Corporate parenting and corporate-level strategy concepts are about value creation and gaining corporate advantage. This study will identify the successful world-class practices or ideals inherent in the literature, benchmark them with the currently embedded corporate parenting and corporate-level strategy practices in the Nigerian National Petroleum Corporation (NNPC) and highlight any gaps arising. To close the gaps, the study will suggest adoption of any identified non-existent ideals and effective practice of those currently present. Five research questions are explored in this study, namely: what world-class corporate parenting ideals are being practised in the corporate centre of the NNPC? What world-class corporate parenting ideals are nonexistent in the corporate centre’s management of the NNPC? What are the evidences that suggest that the strategic business units (SBUs) and corporate services units (CSUs) play their roles within the corporate parenting framework? What effects do the ideal corporate parenting practices bear on the corporate design of the NNPC? And what effect does government control over the NNPC have on its current corporate parenting and corporate-level strategies? The case study research strategy and subjectivistic research approach were deployed. An actual sample size of 181 respondents and two interviewees were deployed for the study. The research instruments used for the data collection were the semi-structured, self-completed questionnaire and semi-structured personal interview guides. The results showed that 73 ideals were being practised or present and 44 ideals were not being practised or existent in the corporate centre of the NNPC, the SBUs and CSUs were playing their roles within the corporate parenting framework and that corporate parenting practices had bearing on the corporate design of the NNPC. Also, that government’s control of the NNPC was impacting negatively on current corporate parenting and corporate-level strategies. To apply the utilities of corporate parenting and corporate-level strategy in the corporation, a number of recommendations were made, which suggest the steps the corporation can take to create added value and gain parenting advantage to perform better than rival organizations in the oil and gas industry. The research findings can create awareness amongst staff and management of the corporation on the value potentials to be exploited through adoption of the tools embedded in the concepts. The Nigerian government can also appreciate the value its hands-on influence had destroyed in the corporate management of the NNPC. The findings led to further development of the existing corporate-level strategy framework as well as two models for the oil and gas industry. These, hopefully, can contribute to the literature on corporate parenting and corporate-level strategy and can also enhance best practices and policy formulation. The study can further serve as a reference document for operators in the oil and gas industry and academic researchers alike.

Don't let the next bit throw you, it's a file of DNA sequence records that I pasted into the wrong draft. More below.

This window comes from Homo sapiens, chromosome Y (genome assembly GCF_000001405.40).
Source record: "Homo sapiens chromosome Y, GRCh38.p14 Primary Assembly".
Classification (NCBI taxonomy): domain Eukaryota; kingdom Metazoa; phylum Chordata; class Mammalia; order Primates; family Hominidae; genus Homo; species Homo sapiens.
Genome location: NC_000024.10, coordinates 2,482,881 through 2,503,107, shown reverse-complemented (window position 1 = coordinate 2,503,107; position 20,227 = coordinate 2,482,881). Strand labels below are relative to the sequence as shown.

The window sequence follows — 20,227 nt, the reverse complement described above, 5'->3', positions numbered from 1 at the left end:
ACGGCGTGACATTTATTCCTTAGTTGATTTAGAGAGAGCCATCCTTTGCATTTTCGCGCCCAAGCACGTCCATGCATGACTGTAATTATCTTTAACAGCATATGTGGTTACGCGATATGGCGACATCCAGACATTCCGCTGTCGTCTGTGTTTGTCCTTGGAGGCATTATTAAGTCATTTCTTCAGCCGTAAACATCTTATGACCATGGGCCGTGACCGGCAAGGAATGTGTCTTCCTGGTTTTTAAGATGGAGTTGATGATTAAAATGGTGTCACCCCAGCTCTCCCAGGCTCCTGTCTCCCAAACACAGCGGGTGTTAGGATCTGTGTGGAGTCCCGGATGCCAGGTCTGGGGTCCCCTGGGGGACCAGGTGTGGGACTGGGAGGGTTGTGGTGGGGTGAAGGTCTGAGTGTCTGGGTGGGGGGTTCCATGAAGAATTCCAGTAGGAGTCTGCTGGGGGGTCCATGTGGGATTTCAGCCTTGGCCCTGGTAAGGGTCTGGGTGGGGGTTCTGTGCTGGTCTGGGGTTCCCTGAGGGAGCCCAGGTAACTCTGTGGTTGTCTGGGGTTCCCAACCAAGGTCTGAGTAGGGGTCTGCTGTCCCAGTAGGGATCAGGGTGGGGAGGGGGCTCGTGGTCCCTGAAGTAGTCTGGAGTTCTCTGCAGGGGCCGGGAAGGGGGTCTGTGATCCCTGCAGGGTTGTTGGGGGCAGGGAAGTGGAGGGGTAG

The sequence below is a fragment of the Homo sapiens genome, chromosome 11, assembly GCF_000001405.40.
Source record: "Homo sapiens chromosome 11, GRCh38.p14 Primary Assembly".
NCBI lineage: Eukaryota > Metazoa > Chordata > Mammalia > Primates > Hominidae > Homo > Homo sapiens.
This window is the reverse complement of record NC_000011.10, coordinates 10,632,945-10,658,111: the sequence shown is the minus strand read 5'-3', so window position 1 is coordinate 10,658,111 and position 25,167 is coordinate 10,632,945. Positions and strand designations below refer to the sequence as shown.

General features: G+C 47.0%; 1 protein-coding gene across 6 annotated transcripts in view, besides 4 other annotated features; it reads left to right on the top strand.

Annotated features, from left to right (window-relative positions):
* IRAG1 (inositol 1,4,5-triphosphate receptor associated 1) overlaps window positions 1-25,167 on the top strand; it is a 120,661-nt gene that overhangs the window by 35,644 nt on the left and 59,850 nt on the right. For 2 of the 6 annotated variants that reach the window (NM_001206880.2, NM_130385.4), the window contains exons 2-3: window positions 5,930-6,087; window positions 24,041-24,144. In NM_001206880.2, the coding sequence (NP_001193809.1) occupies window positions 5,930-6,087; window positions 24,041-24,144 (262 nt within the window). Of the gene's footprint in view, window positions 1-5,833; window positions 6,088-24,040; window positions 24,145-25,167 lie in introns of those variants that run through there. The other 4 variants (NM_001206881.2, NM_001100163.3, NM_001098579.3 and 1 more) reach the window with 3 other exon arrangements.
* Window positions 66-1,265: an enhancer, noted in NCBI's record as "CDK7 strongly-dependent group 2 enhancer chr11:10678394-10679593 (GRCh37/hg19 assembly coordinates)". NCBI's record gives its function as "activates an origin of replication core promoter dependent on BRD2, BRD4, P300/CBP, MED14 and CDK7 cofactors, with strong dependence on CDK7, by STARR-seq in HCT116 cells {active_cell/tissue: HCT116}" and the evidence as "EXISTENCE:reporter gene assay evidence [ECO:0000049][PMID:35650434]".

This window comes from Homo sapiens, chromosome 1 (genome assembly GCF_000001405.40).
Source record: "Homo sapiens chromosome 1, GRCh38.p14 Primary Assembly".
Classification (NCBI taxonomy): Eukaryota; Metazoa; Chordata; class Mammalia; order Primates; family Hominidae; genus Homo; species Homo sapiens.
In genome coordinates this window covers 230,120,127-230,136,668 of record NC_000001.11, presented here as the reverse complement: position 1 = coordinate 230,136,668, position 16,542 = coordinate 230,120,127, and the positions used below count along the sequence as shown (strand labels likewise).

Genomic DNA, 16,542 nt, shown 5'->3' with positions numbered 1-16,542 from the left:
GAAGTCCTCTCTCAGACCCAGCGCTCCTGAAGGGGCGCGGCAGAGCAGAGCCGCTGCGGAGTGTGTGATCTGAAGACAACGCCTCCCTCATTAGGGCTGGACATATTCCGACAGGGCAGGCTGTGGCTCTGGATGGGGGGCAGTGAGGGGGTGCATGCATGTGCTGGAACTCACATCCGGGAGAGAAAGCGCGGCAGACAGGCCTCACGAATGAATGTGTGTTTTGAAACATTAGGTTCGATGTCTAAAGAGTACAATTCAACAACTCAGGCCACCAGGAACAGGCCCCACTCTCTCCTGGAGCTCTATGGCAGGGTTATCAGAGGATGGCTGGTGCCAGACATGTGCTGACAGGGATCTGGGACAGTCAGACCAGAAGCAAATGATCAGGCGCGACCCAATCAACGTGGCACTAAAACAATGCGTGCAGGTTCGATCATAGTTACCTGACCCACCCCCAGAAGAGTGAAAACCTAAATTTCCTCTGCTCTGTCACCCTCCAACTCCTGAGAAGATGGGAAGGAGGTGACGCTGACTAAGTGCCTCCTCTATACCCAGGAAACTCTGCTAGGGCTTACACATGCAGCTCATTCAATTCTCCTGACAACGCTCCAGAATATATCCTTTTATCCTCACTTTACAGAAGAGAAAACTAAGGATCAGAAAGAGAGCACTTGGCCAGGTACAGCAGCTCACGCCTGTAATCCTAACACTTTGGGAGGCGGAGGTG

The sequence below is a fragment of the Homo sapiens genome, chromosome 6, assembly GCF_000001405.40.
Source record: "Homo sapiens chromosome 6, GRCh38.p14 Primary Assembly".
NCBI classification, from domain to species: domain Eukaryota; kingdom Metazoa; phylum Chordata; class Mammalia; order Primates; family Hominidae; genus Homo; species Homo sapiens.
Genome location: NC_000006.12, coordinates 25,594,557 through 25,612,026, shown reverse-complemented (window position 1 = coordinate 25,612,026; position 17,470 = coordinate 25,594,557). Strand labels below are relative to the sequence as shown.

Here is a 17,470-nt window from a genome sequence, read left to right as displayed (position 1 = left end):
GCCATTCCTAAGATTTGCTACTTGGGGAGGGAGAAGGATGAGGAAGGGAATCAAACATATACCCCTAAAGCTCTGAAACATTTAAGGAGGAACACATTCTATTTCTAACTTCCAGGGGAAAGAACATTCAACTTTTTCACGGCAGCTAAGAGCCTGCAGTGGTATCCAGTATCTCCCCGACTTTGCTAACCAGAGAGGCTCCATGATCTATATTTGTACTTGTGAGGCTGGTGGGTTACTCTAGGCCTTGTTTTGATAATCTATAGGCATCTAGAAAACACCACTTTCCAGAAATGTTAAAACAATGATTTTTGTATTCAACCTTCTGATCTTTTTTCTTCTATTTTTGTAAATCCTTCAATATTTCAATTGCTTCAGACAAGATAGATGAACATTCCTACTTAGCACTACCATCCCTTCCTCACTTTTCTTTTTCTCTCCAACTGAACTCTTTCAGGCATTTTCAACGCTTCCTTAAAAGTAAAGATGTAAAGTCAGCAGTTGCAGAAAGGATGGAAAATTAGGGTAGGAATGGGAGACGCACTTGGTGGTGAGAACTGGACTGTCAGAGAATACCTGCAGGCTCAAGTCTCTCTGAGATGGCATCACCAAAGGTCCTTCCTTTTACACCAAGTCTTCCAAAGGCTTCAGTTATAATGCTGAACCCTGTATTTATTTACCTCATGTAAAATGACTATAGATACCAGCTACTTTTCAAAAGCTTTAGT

|Date of Award||2009|
|Supervisor||Mohamed Branine (Supervisor)|